10. I have run into quality control issues, I purchased the complete Pioneer SP-PK52FS which includes one pair of the SP-BS22-LR.
    The issue is
    1) Tinbre is incorrect, cymbals don’t sound right for instance.
    2) There is no “air” around those same cymbals.
    3) The upper mid-range is somewhere between nasal & pinched.
    By the way, as is often typical with very inexpensive speakers, they don’t start sounding good until you turn them up fairly loud.
    So beware, make sure you audition the pair you get, preferably against another pair of speakers you, or a friend already own.
    My reference is 30 years selling/installing/procuring audio. Auditions were done initially with a 55w/chan (older)NAD receiver with an A/B switch. Speakers used for comparison will be mostly “old school” to you guys, ADS 300, Onix and Paradigm. Results were confirmed with an Onix tube integrated amp and a Krell Pre/Main set up.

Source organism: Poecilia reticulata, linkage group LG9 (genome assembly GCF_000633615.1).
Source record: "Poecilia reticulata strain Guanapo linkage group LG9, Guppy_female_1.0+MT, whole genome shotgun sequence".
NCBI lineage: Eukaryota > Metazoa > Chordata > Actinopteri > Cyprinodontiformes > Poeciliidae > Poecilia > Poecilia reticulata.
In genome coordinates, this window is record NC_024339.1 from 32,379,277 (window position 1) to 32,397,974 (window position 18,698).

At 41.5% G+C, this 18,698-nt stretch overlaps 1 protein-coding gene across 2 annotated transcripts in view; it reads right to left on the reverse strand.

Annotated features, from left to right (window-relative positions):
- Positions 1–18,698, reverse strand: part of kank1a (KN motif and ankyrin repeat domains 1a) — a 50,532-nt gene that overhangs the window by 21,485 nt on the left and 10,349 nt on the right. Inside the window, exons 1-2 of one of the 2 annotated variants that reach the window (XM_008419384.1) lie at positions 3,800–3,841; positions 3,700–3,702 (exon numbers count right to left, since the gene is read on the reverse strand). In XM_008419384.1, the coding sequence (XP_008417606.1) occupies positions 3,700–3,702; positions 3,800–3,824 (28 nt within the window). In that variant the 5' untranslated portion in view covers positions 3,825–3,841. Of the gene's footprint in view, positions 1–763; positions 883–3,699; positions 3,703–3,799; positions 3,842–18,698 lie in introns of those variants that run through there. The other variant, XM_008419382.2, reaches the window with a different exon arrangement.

All of the Pioneer speakers in the SP-PK52FS package (except the sub of course) displayed exactly the same symptoms.
    The 5 1/4″ towers were the easiest for me to accept at higher volumes, but only on the NAD which has excellent subtle tone controls, I had the treble at 3 o’clock! Still has all three problems, but less noticeable unless you A/B to another speaker.
    I have yet to check the x-overs to see if there is a freak wiring mishap that has put a coil in series with the tweeters.

    • That’s interesting, let us know if you can determine what the problem is. Of course, I would not expect the Pioneer to do as well as some of the better speakers out there (including ones you have mentioned), it’s pretty low cost, but they should be pretty tolerable. I hope they have not run into production problems.

  11. If anybody is interested, Amazon is having a sale on these speakers for $70 right now(08/12/2014). This is a steal. Hurry before sale ends or stock runs out.

Leave a Reply

Your email address will not be published. Required fields are marked *

You may use these HTML tags and attributes: <a href="" title=""> <abbr title=""> <acronym title=""> <b> <blockquote cite=""> <cite> <code> <del datetime=""> <em> <i> <q cite=""> <strike> <strong>